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Connect to Protect: Support is within reach

  • Published
  • By Technical Sergeant Isaac D. Garden
  • 20th Fighter Wing Public Affairs

During the month of September, the Department of Defense recognizes Suicide Prevention Month to educate the military community about resources available year-round and emphasize the importance of connections between friends, family and wingmen.

Members across Team Shaw voluntarily attend the Applied Suicide Intervention Skills Training, a training opportunity for members to develop the courage and skill to intervene and assist someone at risk of suicide.

“We want people that want to be there, because those are the people that will get the most out of this,” said ASIST Instructor Tech. Sgt. Ryan McHaney, 20th Logistics Readiness Squadron flight service center noncommissioned officer in charge. “We can’t make someone empathetic, but if they are, we can capitalize on that. This course is one of those tools that can help us do that.”

Airmen were provided tools and skills that will allow them to change the conversation surrounding mental health and turn awareness into action.

“The ASIST class is more focused on what they call suicide first aid,” said McHaney. “A lot of the suicide training is steered toward prevention, but this is more of an intervention. It teaches you how to deal with someone in the moment of them having suicidal thoughts and how to guide them to staying safe for now.”

Shaw members are volunteering their time to learn how to recognize signs, provide a skilled intervention and develop a plan in order to see to the safety of their wingmen, friends, family and anyone at risk.

“I gained a better understanding of how to better assist and support people who are having suicidal ideations,” said Torre Shepker, 20th Force Support Squadron supervisory school age coordinator. “The class gets you out of your comfort zone and forces you to either adapt your biases from prior to the course, or adapt your ways of intervening and hone in on your skills, personally and professionally, on how to best assist people that are having issues.”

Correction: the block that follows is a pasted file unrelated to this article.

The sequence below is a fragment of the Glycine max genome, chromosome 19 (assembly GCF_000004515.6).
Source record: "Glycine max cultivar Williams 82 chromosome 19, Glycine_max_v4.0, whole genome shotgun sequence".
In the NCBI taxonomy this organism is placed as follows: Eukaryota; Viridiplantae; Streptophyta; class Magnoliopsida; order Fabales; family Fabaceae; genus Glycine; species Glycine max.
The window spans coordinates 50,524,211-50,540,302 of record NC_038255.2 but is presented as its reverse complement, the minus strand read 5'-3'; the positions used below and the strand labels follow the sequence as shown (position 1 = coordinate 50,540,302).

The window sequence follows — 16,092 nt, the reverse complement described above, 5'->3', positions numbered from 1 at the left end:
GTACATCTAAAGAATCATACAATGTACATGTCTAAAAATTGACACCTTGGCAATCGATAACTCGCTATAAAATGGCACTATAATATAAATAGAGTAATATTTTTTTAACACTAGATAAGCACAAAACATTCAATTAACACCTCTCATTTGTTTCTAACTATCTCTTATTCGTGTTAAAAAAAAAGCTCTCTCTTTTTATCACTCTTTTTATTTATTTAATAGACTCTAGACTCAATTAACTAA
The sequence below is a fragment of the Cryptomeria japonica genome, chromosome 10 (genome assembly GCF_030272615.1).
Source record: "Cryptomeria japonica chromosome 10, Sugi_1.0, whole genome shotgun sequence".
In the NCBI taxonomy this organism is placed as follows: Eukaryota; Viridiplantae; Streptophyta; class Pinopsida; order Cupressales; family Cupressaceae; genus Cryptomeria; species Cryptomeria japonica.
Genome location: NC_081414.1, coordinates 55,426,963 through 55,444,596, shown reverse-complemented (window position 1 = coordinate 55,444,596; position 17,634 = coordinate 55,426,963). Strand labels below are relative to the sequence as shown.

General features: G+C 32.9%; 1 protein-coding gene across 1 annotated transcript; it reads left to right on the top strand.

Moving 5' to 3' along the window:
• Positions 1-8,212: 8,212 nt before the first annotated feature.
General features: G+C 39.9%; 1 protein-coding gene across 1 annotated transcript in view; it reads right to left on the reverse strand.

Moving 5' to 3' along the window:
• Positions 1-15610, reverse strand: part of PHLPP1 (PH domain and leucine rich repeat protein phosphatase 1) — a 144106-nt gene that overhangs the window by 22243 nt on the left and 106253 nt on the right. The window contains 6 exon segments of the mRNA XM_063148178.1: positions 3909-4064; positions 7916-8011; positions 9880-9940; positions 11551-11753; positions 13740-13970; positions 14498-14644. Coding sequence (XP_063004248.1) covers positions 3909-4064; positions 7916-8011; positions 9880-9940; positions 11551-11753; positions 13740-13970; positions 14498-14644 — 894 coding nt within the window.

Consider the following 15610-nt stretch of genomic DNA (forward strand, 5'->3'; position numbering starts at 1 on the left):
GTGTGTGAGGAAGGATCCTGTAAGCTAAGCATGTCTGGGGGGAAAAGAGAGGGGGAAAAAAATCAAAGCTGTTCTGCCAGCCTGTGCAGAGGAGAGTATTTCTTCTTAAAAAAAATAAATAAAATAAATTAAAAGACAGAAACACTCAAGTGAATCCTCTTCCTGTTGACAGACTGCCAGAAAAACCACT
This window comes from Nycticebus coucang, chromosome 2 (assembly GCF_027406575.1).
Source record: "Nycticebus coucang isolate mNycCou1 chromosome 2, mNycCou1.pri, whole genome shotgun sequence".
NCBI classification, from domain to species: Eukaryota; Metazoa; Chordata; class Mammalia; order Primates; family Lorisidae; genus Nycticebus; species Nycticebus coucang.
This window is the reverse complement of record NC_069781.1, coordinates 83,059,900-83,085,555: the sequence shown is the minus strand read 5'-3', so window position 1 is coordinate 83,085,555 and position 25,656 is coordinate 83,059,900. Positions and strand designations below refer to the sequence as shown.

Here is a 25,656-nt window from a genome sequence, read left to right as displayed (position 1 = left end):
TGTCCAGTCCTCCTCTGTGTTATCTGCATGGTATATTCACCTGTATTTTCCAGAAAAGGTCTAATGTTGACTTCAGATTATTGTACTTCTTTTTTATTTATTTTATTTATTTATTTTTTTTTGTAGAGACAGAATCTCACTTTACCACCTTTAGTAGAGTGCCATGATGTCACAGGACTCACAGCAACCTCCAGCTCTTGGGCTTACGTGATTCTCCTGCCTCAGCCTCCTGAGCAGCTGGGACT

Sharpening interpersonal skills and staying vigilant to changes in behavior can be the difference between a life saved and a life lost. Having someone who’s willing to walk the line and stand in the gap is a testament to true wingmanship.

“I wanted to become an instructor because what we do is hard and we have a lot of stressors every day,” said McHaney. “I have very close friends that I’ve served with that have had bouts with depression or potential thoughts of suicide. Just seeing how prevalent it is and the fact that it’s steady and obviously not going anywhere is an issue. I think it’s natural to want to get involved and help.”

If you or someone you know is dealing with suicidal ideations or behavior, contact the Military Crisis Line at 1-800-273-8255, then press 1, or access online chat by texting 838255.